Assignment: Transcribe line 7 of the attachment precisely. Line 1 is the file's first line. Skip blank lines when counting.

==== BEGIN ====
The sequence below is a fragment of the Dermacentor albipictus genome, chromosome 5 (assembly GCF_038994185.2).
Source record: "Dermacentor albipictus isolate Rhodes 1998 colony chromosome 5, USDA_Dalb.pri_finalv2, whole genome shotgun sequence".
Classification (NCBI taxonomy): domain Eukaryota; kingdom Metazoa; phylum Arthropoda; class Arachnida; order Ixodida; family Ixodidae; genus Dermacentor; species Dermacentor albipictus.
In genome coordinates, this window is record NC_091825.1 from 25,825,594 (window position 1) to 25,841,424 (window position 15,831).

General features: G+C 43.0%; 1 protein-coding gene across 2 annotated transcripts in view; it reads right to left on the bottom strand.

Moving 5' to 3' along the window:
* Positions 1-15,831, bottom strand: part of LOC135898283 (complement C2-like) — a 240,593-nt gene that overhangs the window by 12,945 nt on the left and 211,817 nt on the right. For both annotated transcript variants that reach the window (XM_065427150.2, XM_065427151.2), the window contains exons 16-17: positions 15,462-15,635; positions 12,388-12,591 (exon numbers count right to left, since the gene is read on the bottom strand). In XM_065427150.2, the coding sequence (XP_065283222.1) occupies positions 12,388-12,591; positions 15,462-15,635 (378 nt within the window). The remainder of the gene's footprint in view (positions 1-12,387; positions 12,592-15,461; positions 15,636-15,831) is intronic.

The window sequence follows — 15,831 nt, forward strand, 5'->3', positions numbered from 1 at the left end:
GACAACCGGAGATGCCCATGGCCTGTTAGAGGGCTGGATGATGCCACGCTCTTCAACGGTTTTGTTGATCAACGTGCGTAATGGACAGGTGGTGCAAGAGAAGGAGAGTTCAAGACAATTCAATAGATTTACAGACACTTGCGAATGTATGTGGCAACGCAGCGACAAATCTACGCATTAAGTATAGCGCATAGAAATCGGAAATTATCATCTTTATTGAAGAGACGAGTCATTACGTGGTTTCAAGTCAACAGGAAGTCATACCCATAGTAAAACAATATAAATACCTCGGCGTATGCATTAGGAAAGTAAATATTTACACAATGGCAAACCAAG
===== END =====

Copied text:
* Positions 1-15,831, bottom strand: part of LOC135898283 (complement C2-like) — a 240,593-nt gene that overhangs the window by 12,945 nt on the left and 211,817 nt on the right. For both annotated transcript variants that reach the window (XM_065427150.2, XM_065427151.2), the window contains exons 16-17: positions 15,462-15,635; positions 12,388-12,591 (exon numbers count right to left, since the gene is read on the bottom strand). In XM_065427150.2, the coding sequence (XP_065283222.1) occupies positions 12,388-12,591; positions 15,462-15,635 (378 nt within the window). The remainder of the gene's footprint in view (positions 1-12,387; positions 12,592-15,461; positions 15,636-15,831) is intronic.